Thor: The Dark World Review

Written by: Derek Smith

Score: 8.3/10

I have to admit something before I write this review: By the time Phase 1 of the Marvel movies came around, I wasn’t too much of a Marvel guy outside of Spider-man and the Hulk. I never really cared too much for Thor, as I never got too much into the comics around that time (which are a must-read today by the way). I never had too much exposure to him and the first Thor movie was a great experience, even though it had its flaws. Thor: The Dark World brings the god of thunder back with a bang, proving to be an extremely entertaining example of how well Marvel can make movies.

Overall, the presentation of this thunderous sequel is outstanding. With the increased budget of Marvel mega-bucks being poured into the production, Asgard looks even more beautiful than before. I got to watch the first Thor movie on my laptop while waiting for the midnight release, and it seemed that Asgard was more colorful and was more expanded than its predecessor.

The fight scenes were very well illustrated as well. There was a lot of destruction, but yet no overkill. It helped with keeping the mood intense which aided the weaker villain, but more on that later. One thing I noticed is that there were a wide variety of landscapes where fight scenes took place. This is where you will see some movies make certain fight scenes more exciting than the other, but Marvel does a great job of making every fight scene entertaining. I never found myself waiting for a certain scene to be over because while I was ready to see what was next, I was still enjoying what was presently on the screen.

The storytelling was different than I expected. The overall plot was in itself solid, but it was how it progressed which made it strong. The on-screen chemistry between Hemsworth, Hiddleston, and Portman was the driving force in the story. Their interactions were both memorable and top-notch. There were also quite a few times when there were those good ol’ comic book twists that took you off guard, which were thoroughly enjoyable. I thoroughly enjoyed the strong cast of characters that continue to carry this franchise. Hemsworth is becoming one of those people to me that if anyone else every plays Thor in the future, it would be difficult for me to watch it.

However, the star of this movie, in my opinion, was easily Tom Hiddleston. His portrayal of Loki is growing to be my favorite movie character in the Marvel Universe. If Loki wasn’t such a big character in this movie, I’d probably rate it two points lower. There were times in which he was a scene stealer, but I don’t think that hurts the movie at all. He was definitely more mischievous here than in his previous appearances, which holds more true to his character in the comics. His on-screen charm brought an entertaining dynamic to the rest of the cast, seemingly bringing out the best in everyone else.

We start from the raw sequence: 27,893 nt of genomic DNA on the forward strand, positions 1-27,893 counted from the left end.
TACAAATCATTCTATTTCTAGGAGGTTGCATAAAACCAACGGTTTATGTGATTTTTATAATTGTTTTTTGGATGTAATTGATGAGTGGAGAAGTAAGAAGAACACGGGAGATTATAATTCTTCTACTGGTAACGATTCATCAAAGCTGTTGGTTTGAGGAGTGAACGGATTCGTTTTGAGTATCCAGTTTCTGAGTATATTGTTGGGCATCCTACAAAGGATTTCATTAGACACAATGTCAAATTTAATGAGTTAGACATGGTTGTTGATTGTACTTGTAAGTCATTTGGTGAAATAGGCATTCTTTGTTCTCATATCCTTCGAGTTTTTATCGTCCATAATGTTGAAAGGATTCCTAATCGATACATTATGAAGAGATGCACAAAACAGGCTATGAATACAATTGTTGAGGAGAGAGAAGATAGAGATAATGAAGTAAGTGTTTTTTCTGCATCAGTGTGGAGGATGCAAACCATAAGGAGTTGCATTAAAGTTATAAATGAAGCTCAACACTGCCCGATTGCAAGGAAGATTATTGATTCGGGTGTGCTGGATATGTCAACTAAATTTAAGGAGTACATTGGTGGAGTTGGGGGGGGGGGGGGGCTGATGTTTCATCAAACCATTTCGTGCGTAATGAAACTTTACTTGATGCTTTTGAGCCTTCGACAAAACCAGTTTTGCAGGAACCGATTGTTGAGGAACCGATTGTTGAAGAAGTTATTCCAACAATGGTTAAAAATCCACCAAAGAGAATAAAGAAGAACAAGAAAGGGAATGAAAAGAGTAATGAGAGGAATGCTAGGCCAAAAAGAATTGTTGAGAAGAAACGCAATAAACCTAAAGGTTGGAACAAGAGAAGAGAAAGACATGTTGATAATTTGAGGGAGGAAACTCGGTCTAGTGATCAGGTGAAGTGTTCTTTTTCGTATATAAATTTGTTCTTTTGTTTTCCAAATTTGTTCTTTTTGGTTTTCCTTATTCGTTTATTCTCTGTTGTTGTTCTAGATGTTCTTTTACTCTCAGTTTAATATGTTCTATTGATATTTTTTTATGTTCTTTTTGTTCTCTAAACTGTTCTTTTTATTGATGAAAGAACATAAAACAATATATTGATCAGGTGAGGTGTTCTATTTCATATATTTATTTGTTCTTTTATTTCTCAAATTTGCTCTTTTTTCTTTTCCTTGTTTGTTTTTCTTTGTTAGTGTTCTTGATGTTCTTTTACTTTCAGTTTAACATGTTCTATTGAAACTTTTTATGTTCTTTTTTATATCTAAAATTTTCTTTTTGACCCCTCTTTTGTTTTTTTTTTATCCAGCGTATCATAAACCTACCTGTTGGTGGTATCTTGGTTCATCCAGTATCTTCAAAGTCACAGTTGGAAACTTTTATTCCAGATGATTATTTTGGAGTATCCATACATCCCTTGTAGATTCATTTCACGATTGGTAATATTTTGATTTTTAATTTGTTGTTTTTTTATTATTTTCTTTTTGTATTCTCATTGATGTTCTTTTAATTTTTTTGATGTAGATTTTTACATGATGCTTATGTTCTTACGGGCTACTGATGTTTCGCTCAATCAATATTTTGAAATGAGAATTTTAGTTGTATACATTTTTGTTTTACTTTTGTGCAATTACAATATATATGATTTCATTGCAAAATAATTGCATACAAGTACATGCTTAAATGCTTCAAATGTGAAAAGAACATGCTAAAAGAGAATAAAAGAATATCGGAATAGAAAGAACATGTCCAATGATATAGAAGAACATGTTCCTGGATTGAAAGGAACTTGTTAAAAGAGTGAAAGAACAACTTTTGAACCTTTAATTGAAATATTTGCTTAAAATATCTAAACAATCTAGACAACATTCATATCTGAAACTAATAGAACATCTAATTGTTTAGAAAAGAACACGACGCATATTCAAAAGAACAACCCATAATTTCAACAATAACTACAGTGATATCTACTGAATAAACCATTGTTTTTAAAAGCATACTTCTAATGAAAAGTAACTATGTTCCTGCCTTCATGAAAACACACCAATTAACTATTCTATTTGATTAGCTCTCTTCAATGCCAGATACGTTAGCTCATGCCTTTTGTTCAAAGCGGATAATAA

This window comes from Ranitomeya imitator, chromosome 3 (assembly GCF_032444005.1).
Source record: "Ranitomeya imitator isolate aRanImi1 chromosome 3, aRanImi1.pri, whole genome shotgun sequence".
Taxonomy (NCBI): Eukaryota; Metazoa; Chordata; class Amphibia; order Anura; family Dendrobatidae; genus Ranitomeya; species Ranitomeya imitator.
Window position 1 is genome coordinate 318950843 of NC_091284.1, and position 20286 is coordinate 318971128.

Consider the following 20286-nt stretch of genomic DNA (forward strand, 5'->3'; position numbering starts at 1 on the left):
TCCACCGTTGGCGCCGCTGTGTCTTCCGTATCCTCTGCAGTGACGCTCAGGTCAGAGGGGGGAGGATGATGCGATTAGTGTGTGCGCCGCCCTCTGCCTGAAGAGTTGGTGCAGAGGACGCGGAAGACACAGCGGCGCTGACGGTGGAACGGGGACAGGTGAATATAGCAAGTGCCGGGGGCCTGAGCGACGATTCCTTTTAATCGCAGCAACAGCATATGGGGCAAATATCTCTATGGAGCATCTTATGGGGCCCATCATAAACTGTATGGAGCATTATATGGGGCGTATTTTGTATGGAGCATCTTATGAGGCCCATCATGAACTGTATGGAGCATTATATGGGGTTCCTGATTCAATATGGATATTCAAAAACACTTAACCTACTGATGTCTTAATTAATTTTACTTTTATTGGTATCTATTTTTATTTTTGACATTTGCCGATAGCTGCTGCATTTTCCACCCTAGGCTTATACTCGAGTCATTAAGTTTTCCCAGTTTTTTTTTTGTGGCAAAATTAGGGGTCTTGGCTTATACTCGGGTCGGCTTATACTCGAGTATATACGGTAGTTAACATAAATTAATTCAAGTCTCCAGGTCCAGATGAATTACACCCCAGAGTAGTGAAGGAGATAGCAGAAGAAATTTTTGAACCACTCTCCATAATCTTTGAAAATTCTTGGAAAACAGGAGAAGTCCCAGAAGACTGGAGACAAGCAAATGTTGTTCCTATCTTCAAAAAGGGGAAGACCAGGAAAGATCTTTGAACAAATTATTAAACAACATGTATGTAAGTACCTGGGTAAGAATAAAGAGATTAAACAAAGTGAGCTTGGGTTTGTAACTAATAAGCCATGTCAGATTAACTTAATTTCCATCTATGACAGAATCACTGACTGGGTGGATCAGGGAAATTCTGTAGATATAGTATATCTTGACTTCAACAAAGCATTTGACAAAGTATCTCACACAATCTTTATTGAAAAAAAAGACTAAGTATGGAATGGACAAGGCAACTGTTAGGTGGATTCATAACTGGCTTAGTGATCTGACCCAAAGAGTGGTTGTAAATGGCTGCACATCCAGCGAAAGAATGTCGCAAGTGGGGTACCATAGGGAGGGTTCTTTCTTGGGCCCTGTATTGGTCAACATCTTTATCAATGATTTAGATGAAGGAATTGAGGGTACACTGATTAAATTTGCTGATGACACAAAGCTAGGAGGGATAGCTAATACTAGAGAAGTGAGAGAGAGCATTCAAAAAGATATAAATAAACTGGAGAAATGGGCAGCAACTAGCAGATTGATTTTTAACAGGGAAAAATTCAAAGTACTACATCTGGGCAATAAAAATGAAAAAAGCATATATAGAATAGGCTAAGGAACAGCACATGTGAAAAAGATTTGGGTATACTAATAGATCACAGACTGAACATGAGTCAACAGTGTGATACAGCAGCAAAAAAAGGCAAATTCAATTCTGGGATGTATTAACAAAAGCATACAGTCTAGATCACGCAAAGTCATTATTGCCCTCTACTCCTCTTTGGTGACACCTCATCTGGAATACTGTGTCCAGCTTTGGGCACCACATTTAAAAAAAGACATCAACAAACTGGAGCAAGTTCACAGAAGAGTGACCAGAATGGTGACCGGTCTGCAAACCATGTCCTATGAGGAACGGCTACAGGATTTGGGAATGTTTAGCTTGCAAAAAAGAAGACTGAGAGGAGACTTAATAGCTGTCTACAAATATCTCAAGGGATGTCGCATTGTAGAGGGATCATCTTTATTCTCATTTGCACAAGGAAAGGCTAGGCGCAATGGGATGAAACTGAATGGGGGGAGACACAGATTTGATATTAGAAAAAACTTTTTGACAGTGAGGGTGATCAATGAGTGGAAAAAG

The light… it’s fantastic!

On the other end, Christopher Eccleston didn’t really capture Malekith like I expected him too, but I think that was more due to the writing of the movie plot. Outside of explaining how Malekith plays into the movie in the opening credits, there really wasn’t much progression for him as the antagonist. The movie was more focused on the interactions between Loki and Thor, rather than Thor and Malekith. Eccleston didn’t really get too many lines out of his few lines in the climax of the movie. I like to compare it to Heath Ledger’s iconic portrayal as the Joker in The Dark Knight. He had many lines in the movie that helped him further establish himself in the eyes of the audience to where whoever watched the movie had no choice but to buy into his character. I didn’t feel this way about Malekith. In fact, I feel I didn’t really know much about him at all. He was present on screen as the antagonist, but I feel I didn’t have the time needed to buy into his character. It probably didn’t help that I was secretly waiting on him to say the word “fantastic”, even though he never did, but that is the Whovian in me coming out. Nevertheless, I think the missing component in Eccleston’s Malekith is simply the need for more time. Much like Eccleston’s time as The Doctor, his portrayal of Malekith was cut too short.

Overall, I would recommend Thor to anyone who enjoys fun action movies. Despite the holes in the storyline, this sequel proved to be even more entertaining than its predecessor. It’s easy to say that Marvel simply knows how to make movies. With Joss Whedon overseeing the production of these movies, I have much confidence in whatever movie has his name attached to it.

Because I go back and forth between an 8 and an 8.5 rating, I give Thor: The Dark World an 8.3/10


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